A budget snafu, on top of decades of declining enrollment and overspending, is forcing the Hickman Mills school district to cut $5.5 million — reductions that could include closing some schools and laying off teachers and staff, officials say.
Administrators will present a partial plan to the school board Jan. 17, explaining their first steps to reduce spending. So far, administrators say, they have come up with a plan to nickel and dime their way to saving about $3.2 million by restructuring programs, reducing transportation and cutting back on travel and supplies.
“But we still have work to do,” said Superintendent Yolanda Cargile. Administrators are studying enrollment at each building so that in February they can present the school board with the remaining proposed budget cuts, which will likely involve plans for closing some schools and consolidating or laying off teachers and staff.
“Nothing is off the table,” Cargile said. “We want answers and we want to be able to give answers. The sooner we get information out the better it is for our staff.”
Several factors led to the dire budget straits.
Perhaps most notable: a mix-up on the 2017 property tax valuation of the new Cerner campus near Bannister Road and Interstate 435. The complex was constructed with incentives from the Kansas City Tax Increment Financing Commission, freeing the company from paying tax on the buildings for 23 years. Without the tax incentive, the complex would have been valued at $40 million. But in reality, it is taxed at a value of only $7 million.
But Jackson County officials mistakenly figured the district would receive revenues on the full $40 million, so Hickman Mills set a low tax levy, according to Shelley Wiltsey, district director of business and finance. She said that even after the problem was discovered and the district was allowed to raise its levy to recoup some money, revenues were still short some $600,000.
Jackson County officials did not respond this week to The Star’s questions about the property tax valuation mix-up.
Compounding that problem, for years Hickman Mills has been spending more than it was bringing in and dipping into its reserve funds, administrators told The Star. The state recommends districts keep 24 percent of the total budget in reserve, enough to cover expenses for three months. But this school year, the reserve dropped to 8.5 percent, considered dangerously low. If a district’s reserves drop to 3 percent the state takes over.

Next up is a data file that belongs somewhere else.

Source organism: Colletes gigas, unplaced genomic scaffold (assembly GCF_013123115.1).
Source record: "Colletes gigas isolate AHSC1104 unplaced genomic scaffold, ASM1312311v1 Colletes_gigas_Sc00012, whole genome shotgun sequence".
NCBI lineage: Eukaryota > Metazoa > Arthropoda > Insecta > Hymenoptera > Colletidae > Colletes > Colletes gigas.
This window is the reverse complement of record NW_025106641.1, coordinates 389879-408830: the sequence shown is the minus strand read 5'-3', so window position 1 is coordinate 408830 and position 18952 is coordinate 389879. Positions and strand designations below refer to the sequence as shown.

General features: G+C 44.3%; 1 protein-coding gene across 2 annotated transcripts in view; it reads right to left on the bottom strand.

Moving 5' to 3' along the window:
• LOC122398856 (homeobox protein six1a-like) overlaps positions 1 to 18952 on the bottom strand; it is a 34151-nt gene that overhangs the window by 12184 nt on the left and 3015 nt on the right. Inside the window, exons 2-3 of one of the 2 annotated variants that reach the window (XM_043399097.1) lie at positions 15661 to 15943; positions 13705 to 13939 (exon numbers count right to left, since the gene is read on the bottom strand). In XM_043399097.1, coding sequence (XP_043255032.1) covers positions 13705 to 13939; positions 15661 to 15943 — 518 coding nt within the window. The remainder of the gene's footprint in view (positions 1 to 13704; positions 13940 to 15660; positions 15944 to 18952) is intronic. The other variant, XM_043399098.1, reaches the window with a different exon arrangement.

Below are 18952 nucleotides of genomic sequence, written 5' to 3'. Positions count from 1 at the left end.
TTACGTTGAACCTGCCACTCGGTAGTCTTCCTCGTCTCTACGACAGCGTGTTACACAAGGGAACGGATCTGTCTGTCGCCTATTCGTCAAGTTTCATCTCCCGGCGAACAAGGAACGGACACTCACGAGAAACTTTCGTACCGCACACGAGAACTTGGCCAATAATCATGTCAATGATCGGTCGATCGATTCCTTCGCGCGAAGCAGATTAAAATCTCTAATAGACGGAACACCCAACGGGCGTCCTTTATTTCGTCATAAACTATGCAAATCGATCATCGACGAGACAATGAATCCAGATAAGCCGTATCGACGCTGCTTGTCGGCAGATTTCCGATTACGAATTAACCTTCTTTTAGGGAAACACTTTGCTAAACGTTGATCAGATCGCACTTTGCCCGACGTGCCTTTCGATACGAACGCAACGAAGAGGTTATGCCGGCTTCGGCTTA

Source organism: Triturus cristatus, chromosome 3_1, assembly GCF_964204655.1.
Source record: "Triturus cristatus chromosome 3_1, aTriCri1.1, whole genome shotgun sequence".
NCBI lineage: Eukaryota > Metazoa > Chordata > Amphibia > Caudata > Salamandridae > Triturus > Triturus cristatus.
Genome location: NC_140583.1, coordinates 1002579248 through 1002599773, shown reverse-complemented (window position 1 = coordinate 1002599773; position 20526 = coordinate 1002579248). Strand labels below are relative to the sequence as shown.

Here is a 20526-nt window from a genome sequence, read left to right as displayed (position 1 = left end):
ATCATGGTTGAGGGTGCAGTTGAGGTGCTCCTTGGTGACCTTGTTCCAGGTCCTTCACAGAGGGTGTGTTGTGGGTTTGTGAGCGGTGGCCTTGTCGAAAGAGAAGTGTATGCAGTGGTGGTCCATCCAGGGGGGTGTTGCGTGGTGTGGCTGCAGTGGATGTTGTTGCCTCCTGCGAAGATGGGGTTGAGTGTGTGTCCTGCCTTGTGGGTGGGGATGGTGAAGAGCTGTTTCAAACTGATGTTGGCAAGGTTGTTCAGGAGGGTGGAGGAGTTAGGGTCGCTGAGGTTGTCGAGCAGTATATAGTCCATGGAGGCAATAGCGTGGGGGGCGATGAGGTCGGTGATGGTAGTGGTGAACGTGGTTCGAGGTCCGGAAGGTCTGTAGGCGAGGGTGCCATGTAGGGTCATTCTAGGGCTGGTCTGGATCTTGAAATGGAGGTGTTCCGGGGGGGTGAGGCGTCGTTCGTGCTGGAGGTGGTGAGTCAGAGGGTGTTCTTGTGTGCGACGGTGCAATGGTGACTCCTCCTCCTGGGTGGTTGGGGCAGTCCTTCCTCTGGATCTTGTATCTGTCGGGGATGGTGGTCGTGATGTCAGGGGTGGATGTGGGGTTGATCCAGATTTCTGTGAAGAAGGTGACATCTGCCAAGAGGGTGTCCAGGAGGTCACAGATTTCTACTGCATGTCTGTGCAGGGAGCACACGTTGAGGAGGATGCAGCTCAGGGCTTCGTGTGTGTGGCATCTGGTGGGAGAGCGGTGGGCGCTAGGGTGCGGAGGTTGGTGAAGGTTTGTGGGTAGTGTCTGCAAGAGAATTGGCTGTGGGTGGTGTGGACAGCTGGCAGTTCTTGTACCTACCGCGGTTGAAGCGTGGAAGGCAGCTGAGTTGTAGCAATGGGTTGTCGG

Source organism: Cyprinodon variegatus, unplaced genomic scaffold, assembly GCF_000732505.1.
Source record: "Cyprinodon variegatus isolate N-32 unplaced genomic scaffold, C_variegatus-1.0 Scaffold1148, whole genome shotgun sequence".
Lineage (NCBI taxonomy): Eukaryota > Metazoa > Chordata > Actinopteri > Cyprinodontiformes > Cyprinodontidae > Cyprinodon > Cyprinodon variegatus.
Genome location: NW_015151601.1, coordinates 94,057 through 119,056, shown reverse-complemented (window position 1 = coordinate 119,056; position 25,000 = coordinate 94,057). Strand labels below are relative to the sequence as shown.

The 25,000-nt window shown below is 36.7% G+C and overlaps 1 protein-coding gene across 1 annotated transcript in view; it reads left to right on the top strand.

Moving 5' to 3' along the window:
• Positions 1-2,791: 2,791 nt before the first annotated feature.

Wiltsey said that if Hickman Mills did nothing and continued at its current spending, “we would be at 3 percent in three years.”
On top of that, the district has seen a continued drop in enrollment, meaning a drop in per-pupil dollars from the state.
“As our enrollment declines, our state funding declines,” Cargile said.
Enrollment for pre-kindergarten through 12th grade has dropped from 7,727 students in 1986 to 5,909 today, according to a recent demographic study commissioned by the district. The district lost an average of 72 students a year for the last 30 years. In some years the drop was as many as 300 students, according to the study. Under the state’s per-pupil allotment, a loss of 72 students equates to about $347,250.
School officials said they see no evidence of any halt in the decline in the near future. If the decline continues at its current rate, the study said, the district’s enrollment could drop to 4,500 students if not lower — about the size of two large high schools — in 10 years.
Another threat to district enrollment comes in the form of two public charter schools — one an all-boys college preparatory elementary-level academy, the other an elementary school. They have been proposed to open in the district sometime in the next two years, potentially pulling even more students from district classrooms.
While district leaders navigate through financial turbulence, they also have to focus on student achievement and district performance. Hickman Mills, like Kansas City Public Schools, has been working toward regaining full accreditation from the state. Both are now provisionally accredited, based on previous Annual Performance Reports, which show how public schools measure up in several areas, including student achievement, attendance and graduation rates. The state will release its latest reports in February.
“Our priority goal in all of this is to keep our priority on students,” Cargile said. “So as much as we can reduce our budget, we don’t want to reduce anything that is going to impact their learning. That is why it looks like we are nickel-and-diming.” She said school officials are looking for savings in the corners of district operations and “trying to stay as far away as we can from impacting students.”
One savings option is to expand the Science, Technology, Engineering, Arts and Mathematics program and the project-based learning program that Hickman Mills offers in only two schools. If the district blends those programs into the curriculum at every elementary school, students would no longer need to be bused from their home schools, saving thousands in transportation costs.
The school board expects to review a preliminary budget proposal at its next meeting, 6:30 p.m. Jan. 17 in the Administration Center, 9000 Old Santa Fe Road. The public is invited to offer input at what the district is calling a “Shaping Our Future” meeting at 6 p.m. Jan. 30 at Ruskin High School, 7000 E. 111 St. The board expects to vote on a final plan in February.